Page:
Recently, the anti-dumping duty on VSF was removed, and the Confederation of Indian Textile Industry (CITI) hailed it as a “historic decision”. After the expiration of the duty in August 2021, imports from China remained at a low level. However, data indicated a significant increase in imports from Indonesia during the same period. In July 2022, the imports from Indonesia reached their highest point in the past four years when compared on a monthly basis. Although the increasing import of VSF can benefit the garments industry, its impact on the intermediate industry should be closely monitored. 

PLI Scheme

To address these concerns, the Indian government introduced the Production-Linked Incentive (PLI) Scheme with a budget allocation of Rs 10,683 crore to boost the production of MMF apparel, MMF fabrics, and Technical Textile products in the country. In April 2022, the Union Government approved 61 applications with an investment potential of over Rs 19,000 crore under the PLI scheme for textiles. Afterwards, three more companies were added in May 2022. 

Due to the underutilization of the allocated corpus of Rs 10,683 crore for the first phase of the PLI scheme, the government decided to introduce a second edition which is yet to be announced. It is estimated that just over Rs 6,000 crore will be utilized from the allocated budget. Thus, the second edition of the PLI scheme, known as PLI 2.0, is expected to have a budget allocation of Rs 4,307 crore. It will cover the manufacturing of garments, made-ups, and textile accessories using both natural and man-made materials. This information was mentioned in a Cabinet note which was finalized by the Textiles Ministry.

Furthermore, the Textiles Ministry stated that 74 research proposals with a total value of Rs 232 crore have been approved under the National Technical Textile Mission (NTTM) for speciality fibre and technical textiles.

Free Trade agreements 

According to India Ratings and Research (Ind-Ra), the recently implemented Free Trade Agreement (FTA) between India and Australia, effective from December 29, 2022, is expected to benefit Indian garment and home textile exporters. The data shows that China held a significant share of textile imports into Australia, accounting for nearly 60% (approximately $12 billion) in 2020, while India’s share stood at 5%-6%. Ind-Ra predicts that with the FTA in place, the volume of Indian textile exports to Australia will gradually increase in 2023 and beyond, based on the capacities of the producers.

Furthermore, the zero import duty access granted by Australia to India (previously 5%) is expected to create a level playing field for Indian exports compared to those from China, Vietnam, and Bangladesh, as indicated by Ind-Ra.

In addition, India and the United Arab Emirates (UAE) have recently signed a FTA which is likely to provide a boost to Indian textile and apparel exports. India is also actively engaged in negotiations for free trade agreements with the European Union, the United Kingdom (UK), Canada, Israel, and other countries. 

PM Mitra

The Government of India (GOI) has announced the locations for the establishment of 7 Pradhan Mantri Mega Integrated Textile Regions and Apparel (PM MITRA) Parks across various states including Tamil Nadu, Telangana, Gujarat, Karnataka, Madhya Pradesh, Uttar Pradesh, and Maharashtra. These parks are a significant step towards realizing the government’s vision of making India a global hub for textile manufacturing and exports, aligning with the 5F vision of the Prime Minister: Farm to Fibre to Factory to Fashion to Foreign.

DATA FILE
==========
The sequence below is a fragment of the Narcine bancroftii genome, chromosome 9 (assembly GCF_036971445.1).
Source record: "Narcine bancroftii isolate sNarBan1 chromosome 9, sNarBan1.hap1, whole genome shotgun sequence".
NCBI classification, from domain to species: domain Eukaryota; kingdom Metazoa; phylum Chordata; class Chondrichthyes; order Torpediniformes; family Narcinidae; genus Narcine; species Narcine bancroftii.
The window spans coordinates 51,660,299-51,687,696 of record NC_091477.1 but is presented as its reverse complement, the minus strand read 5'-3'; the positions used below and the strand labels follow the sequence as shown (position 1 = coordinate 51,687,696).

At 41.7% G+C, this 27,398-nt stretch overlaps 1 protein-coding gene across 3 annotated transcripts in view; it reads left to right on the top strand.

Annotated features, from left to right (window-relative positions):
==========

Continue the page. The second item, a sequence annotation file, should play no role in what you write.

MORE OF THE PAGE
Out of 18 proposals received from 13 states, the selection of these 7 sites was based on a challenge method that considered factors such as connectivity, existing ecosystem, textile/industry policy, infrastructure, utility services, and validation using PM Gati Shakti – National Master Plan for Multi-modal Connectivity. These parks are expected to attract investments worth Rs. 70,000 crores and generate employment opportunities for around 20 lakh people.

The Ministry of Textiles will oversee the implementation of these projects, with each park having a Special Purpose Vehicle (SPV) owned by the central and state governments to manage the execution. The Ministry will provide financial support through Development Capital Support of up to Rs. 500 crores per park and Competitive Incentive Support of up to Rs. 300 crores per park to encourage quicker implementation. Other GOI) schemes will also be utilised to provide additional incentives to the Master Developer and investor units.

State governments will play a pivotal role in establishing MITRA Parks by providing contiguous and encumbrance-free land parcels of at least 1000 acres and ensuring reliable power supply, water availability, wastewater disposal systems, and an effective single window clearance. The establishment of such parks will provide a platform to build an integrated textiles value chain—from spinning, weaving, processing, and printing to garment manufacturing and accessories production, all in one location. This consolidation will significantly reduce logistics and transaction costs, helping India to be internationally competitive in apparel exports. 

Furthermore, these parks will provide plug-and-play facilities as well as training and research facilities to support the textile industry. As per the Hindu BusinessLine, the plug-and-play concept means “ready facilities in terms of building, power-water-sewage connectivity, road connectivity, besides other basic things including clearances in hand required to start the industry”. 

The total outlay for the project is Rs. 4,445 crore, with an initial allocation of Rs. 200 crore in the 2023-24 Budget. 


In conclusion, the textile industry stands as a significant contributor to global trade, economic growth, and employment opportunities. With its substantial share in the global market, the industry continues to play a crucial role in the economies of countries like India and Bangladesh. Particularly noteworthy is the employment it provides to millions of women, particularly in rural areas, promoting gender empowerment and inclusive development.

To enhance competitiveness and foster growth, various measures are being taken. The implementation of free trade agreements, such as the recent one between India and Australia, presents favourable opportunities for textile exporters. Additionally, initiatives like the PM MITRA Parks in India aim to establish integrated textile value chains, reducing logistics costs and providing a supportive environment for textile manufacturing.

However, the industry faces challenges that necessitate continuous adaptation, investment in research and innovation, and the adoption of sustainable practices. By leveraging emerging technologies, promoting skill development, and strengthening partnerships, India can be a global hub for apparel manufacturing and exports.


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About the author:

Yuvaraj Mandal is a research intern at IMPRI. He is studying economics and finance at Ashoka University.